What is the common thread between the conduct of successful business, the safety of nations from dedicated terrorists, the sixth-century BCE and the twenty-first century societies? I propose there is a common thread of commitment to principle. Let’s take a look.
The modern world in Western society owes much of its form and format to the Abrahamic religious traditions and the discord between them. This week, Brussels takes center stage in the story. Several Islamist were so committed to their cause they willingly sacrificed themselves for it. The perspective of this argument is to look at the opposite side; a lack of commitment.
Though the Hebrew Bible and Christian Old Testaments are not history they do provide an historical perspective important to any leader. The point of the Prophets in these books is to exclaim in many ways what happens when a People divorce themselves from the very principles that tied them together. Solomon, for all the laud and honor he receives, broke from the Law given his People and allowed opposing cultures to reign in his kingdom. The religions of his many wives were in direct contrast to the Law of Moses, including the ‘sacrifice’ of children on the altars of their gods and ritual prostitution. His kingdom split after his death, and two-hundred years later Israel was wiped off the face of the earth. Judah followed a century later. Israel, as a sovereign state, would not exist again for sixteen hundred years.
Cultural discontent in the West arose from duplicity in leadership in the 1960’s, preaching honor and life while prosecuting a war widely opposed from France to the United States to Vietnam. Questioning everything followed, in our kitchens and in our universities, and now citizens stand and defecate on flags, riot in the streets against perceived and real injustices, and ‘sacrifice’ children on the ‘altar’ of women’s health and population control. The education systems teach more the faults and immoralities of the West rather than those principles upon which the society rose.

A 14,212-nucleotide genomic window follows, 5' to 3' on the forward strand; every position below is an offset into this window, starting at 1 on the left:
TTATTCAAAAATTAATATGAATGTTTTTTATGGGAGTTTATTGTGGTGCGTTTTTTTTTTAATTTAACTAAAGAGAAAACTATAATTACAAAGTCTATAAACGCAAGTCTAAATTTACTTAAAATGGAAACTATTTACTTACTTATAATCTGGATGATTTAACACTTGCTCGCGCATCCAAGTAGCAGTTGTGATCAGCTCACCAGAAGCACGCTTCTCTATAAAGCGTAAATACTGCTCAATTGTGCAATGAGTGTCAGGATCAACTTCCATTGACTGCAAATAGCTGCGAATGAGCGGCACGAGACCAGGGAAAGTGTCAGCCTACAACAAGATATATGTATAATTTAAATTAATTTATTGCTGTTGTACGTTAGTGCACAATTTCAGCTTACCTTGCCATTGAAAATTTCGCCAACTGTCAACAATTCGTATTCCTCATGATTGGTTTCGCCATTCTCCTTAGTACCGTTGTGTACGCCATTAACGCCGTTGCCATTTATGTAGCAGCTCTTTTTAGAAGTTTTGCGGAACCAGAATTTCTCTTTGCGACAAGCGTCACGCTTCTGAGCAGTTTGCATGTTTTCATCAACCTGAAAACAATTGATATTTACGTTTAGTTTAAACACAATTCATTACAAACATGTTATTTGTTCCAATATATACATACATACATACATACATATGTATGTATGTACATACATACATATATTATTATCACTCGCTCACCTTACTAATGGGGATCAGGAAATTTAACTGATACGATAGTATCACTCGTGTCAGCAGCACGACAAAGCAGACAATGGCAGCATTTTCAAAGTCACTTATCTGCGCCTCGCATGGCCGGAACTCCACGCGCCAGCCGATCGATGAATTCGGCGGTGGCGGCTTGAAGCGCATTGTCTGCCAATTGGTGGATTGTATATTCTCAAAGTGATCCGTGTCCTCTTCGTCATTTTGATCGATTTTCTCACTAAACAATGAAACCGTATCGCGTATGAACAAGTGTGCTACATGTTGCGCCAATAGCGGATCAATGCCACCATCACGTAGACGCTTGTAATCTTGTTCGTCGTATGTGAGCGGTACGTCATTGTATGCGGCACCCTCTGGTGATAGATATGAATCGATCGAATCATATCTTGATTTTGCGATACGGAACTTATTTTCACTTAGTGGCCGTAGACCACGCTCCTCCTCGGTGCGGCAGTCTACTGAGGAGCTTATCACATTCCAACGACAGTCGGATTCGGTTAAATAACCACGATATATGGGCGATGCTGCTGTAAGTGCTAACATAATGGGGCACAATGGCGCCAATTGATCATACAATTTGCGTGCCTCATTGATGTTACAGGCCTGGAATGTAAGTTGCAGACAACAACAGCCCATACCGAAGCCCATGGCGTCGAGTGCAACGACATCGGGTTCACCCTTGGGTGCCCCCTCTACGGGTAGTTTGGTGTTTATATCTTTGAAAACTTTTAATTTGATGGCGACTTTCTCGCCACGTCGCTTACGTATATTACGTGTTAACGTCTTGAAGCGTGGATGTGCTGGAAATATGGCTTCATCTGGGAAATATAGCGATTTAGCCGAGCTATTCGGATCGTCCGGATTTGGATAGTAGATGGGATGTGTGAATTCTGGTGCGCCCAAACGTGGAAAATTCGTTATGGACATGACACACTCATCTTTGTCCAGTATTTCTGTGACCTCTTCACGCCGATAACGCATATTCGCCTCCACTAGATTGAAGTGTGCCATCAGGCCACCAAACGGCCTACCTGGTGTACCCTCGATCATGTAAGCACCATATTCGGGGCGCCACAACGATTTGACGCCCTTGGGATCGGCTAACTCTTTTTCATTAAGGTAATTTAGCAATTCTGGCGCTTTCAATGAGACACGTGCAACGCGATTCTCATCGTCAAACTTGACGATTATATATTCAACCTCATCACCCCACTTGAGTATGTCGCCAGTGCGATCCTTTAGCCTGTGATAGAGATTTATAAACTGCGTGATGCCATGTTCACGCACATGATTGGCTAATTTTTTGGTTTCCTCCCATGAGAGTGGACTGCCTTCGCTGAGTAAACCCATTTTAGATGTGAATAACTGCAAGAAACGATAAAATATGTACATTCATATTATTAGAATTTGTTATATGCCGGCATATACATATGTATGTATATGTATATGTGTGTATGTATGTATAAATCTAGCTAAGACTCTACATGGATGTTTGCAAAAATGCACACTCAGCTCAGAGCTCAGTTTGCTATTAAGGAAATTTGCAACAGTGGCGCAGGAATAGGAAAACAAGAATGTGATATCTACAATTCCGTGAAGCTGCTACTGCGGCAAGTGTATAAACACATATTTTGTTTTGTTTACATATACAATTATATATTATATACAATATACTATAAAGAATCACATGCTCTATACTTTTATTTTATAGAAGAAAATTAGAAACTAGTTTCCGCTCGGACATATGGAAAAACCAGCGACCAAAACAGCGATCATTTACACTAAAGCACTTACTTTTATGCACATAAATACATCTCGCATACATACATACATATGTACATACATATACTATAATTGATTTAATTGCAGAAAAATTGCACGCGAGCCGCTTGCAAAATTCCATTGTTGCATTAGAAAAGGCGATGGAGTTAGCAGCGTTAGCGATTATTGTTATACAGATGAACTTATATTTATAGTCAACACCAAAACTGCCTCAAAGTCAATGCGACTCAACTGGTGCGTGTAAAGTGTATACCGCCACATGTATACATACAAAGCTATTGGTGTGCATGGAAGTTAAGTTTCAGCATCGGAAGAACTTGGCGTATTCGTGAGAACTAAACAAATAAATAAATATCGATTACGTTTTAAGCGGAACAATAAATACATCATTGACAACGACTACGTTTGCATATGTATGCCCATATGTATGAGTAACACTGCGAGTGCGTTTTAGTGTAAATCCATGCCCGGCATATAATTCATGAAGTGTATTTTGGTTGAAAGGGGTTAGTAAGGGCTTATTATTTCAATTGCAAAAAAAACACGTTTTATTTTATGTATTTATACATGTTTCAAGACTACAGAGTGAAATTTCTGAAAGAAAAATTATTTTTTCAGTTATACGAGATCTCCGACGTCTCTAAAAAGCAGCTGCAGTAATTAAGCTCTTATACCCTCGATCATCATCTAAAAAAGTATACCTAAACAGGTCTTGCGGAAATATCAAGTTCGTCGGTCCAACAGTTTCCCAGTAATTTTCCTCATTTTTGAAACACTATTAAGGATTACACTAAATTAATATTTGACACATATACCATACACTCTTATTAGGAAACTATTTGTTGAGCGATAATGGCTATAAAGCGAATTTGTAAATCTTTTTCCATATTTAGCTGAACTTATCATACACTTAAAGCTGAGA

It is not so much a stretch to swing from the macro world view of religion and politics to the macro and micro view of business conduct. Modern Western business ethics grew out of Weber’s Protestant Work Ethic. Hard work and dedication will germinate growth and innovation. This is successful only when those in the business are so committed. Manage products for the sake of creating wealth rather than for the value the product brings to society brings in methods contrary to the successful principles that build the product in the first place. The ‘boss’ at any level, concentrating only on cost reductions, eventually cuts into product quality. Customers lose faith. The company fails. To return to the Hebrew Scriptures, “One cannot serve both God and mammon.”
Improvement in business and business success requires a commitment to a sound product. Engineering, in any form, is the core of the product. Quality programs are only monitors, and accounting principles are only accounting. All have to be in proper balance. Society likewise has to be in balance. We cannot concentrate on the faults of our past to the detriment of those principles we built our lives on. The principles and successes must have the majority of the discussion in the classrooms, in the boardrooms, and in the public discourse if younger generations are to find faith in, believe in, and act upon them.
Napoleon Hill wrote in his seminal work ‘Think and Grow Rich’ in 1937, “What a man can conceive and believe he can achieve.” Nineteen hundred years earlier, Jesus the Christ is recorded as saying “Ask, and you shall receive. Seek, and you will find. Knock, and the door will be opened.” What ideas should we give our people to begin to believe in again, in the kitchen, in the classroom, in the boardroom, and in our law? How will we color it?